Unlike most HRMs the Polar Wearlink appealed to us as it connects to Android phones and is compatible with multiple apps including Endomondo, RunKeeper, Sports Track, Runtastic and many more. The beauty of this is you can easily track you heart rate and calories burned and sync your stats online showing you historical performance data. This may not sound like a big deal but the majority of traditional HRM watches have no ability to sync online or even to your computer, and the ones that do cost a lot of money, for example the Polar RS400 costs approximately £150+, compared to £65 of the Wearlink. You are also restricted to using the Polar software with the RS400.
The initial set up was extremely easy and the device connected to Endomondo and Sports Tracker fine, picking up my heart rate in a reasonable time. In the case of Sports Tracker the app showed current heart rate, average heart rate, maximum heart rate and calories burned, you can also show a graph of your heart rate during the current exercise. All in all the Wearlink was coming across as the perfect HRM.
Unfortunately things started to get worse from here, with 2 problems, the first is relatively minor and that’s the fact the screen times out on an android phone, so you have to unlock your phone again before you can see your heart rate. This is avoidable with other apps and changing the screen time out, but it is still a bit annoying.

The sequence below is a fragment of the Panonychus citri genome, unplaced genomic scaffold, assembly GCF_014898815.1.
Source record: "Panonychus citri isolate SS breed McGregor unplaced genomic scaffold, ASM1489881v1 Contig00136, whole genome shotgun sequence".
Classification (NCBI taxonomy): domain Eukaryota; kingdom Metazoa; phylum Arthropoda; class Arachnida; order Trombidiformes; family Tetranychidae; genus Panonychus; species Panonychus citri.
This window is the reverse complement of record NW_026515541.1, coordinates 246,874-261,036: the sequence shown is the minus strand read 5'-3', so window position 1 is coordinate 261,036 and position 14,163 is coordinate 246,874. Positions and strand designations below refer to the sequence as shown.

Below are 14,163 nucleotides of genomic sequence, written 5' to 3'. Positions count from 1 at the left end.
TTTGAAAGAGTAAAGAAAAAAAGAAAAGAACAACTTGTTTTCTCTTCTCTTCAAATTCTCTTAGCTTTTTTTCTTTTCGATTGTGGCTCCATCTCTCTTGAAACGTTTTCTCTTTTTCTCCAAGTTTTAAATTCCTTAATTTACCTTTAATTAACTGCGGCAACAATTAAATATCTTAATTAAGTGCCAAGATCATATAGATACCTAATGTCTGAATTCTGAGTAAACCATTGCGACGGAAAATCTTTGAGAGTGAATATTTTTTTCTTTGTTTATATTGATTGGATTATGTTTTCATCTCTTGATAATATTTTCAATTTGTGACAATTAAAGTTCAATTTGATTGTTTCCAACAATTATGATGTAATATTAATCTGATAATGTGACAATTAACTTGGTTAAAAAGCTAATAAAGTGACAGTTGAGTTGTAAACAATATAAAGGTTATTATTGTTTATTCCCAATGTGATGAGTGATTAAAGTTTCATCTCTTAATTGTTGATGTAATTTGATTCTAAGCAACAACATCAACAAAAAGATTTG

The other far more important issue is that after a few minutes my heart rate would apparently spike to 190-254 bpm then shoot back down again, sometimes it would spike up and just stay there permanently, other times it would drop down to 30 or 40. This normally happens after about 7 – 10 minutes of using it, and happens EVERY SINGLE TIME. It is extremely annoying as the only way to fix it is to remove the bluetooth transmitter, wait for 30 seconds for it to switch off, then reconnect it and wait another 30 or so seconds for it to pick up your heart rate. I also have to keep a close eye on my heart rate so I can stop the tracker to avoid inaccurate readings. If you don’t disconnect it then it will either freeze at the spiked reading, or randomly spike throughout the rest of the session. Images are below showing the spikes.
Unfortunately because of this major flaw I could never recommend purchasing the Polar WearLink Bluetooth HRM as the results are highly inaccurate and it is extremely annoying. I am also not the only one experiencing problems with the Wearlink, with many people posting on Polars own forum regarding various problems.
At the moment the only other Bluetooth HRM available is the Zephyr HxM which appears to have less people complaining about it in Google results and some positive reviews, however as we have not tested it we can not guarantee it is a better purchase than the Polar.Tags: Bluetooth, HRM, Polar